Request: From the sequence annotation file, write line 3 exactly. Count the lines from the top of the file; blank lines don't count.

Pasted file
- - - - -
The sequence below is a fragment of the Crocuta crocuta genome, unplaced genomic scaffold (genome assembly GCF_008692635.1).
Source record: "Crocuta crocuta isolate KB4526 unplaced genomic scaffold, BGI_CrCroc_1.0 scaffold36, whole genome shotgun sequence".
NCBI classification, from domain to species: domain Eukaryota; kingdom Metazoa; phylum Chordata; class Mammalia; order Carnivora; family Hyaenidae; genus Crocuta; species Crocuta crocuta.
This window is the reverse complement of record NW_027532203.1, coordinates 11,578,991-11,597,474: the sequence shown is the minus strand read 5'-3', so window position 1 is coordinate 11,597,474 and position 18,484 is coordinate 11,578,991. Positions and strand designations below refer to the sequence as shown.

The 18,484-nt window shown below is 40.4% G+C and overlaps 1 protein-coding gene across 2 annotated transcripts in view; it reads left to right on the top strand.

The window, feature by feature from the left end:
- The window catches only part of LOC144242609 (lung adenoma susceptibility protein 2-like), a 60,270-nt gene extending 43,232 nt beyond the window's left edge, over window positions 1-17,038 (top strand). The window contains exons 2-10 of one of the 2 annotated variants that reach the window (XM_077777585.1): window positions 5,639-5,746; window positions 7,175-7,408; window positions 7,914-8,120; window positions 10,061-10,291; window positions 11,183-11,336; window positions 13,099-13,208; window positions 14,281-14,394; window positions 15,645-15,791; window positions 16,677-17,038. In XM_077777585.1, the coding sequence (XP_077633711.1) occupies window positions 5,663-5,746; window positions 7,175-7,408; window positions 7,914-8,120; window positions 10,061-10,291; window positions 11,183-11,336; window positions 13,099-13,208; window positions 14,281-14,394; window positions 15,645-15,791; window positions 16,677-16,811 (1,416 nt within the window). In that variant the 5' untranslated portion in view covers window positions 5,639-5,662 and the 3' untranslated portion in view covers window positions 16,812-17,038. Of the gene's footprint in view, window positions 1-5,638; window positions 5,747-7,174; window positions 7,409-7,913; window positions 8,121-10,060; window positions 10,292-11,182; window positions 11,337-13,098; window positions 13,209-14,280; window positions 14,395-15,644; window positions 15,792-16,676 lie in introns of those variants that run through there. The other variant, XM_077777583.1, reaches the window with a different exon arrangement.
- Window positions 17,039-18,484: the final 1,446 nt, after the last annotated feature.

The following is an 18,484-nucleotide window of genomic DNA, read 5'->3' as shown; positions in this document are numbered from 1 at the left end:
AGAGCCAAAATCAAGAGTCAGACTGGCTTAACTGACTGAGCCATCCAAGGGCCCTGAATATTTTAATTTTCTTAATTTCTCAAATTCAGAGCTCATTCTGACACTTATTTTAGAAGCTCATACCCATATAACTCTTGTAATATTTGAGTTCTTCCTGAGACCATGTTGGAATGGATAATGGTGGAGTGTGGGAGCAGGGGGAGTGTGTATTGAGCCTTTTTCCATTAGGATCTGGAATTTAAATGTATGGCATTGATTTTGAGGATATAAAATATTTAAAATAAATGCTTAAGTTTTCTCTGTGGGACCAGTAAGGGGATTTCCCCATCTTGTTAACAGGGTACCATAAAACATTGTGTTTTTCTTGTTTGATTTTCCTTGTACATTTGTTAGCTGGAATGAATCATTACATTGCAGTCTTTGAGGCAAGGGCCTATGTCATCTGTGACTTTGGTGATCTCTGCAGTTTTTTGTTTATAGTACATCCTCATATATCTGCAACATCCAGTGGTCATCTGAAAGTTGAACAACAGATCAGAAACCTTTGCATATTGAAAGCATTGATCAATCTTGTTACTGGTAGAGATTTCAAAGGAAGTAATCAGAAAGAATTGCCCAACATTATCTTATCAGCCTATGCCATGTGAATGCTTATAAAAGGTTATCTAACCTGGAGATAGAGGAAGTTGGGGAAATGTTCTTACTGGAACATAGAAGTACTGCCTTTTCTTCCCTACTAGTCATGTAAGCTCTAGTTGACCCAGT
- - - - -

NCBI classification, from domain to species: domain Eukaryota; kingdom Metazoa; phylum Chordata; class Mammalia; order Carnivora; family Hyaenidae; genus Crocuta; species Crocuta crocuta.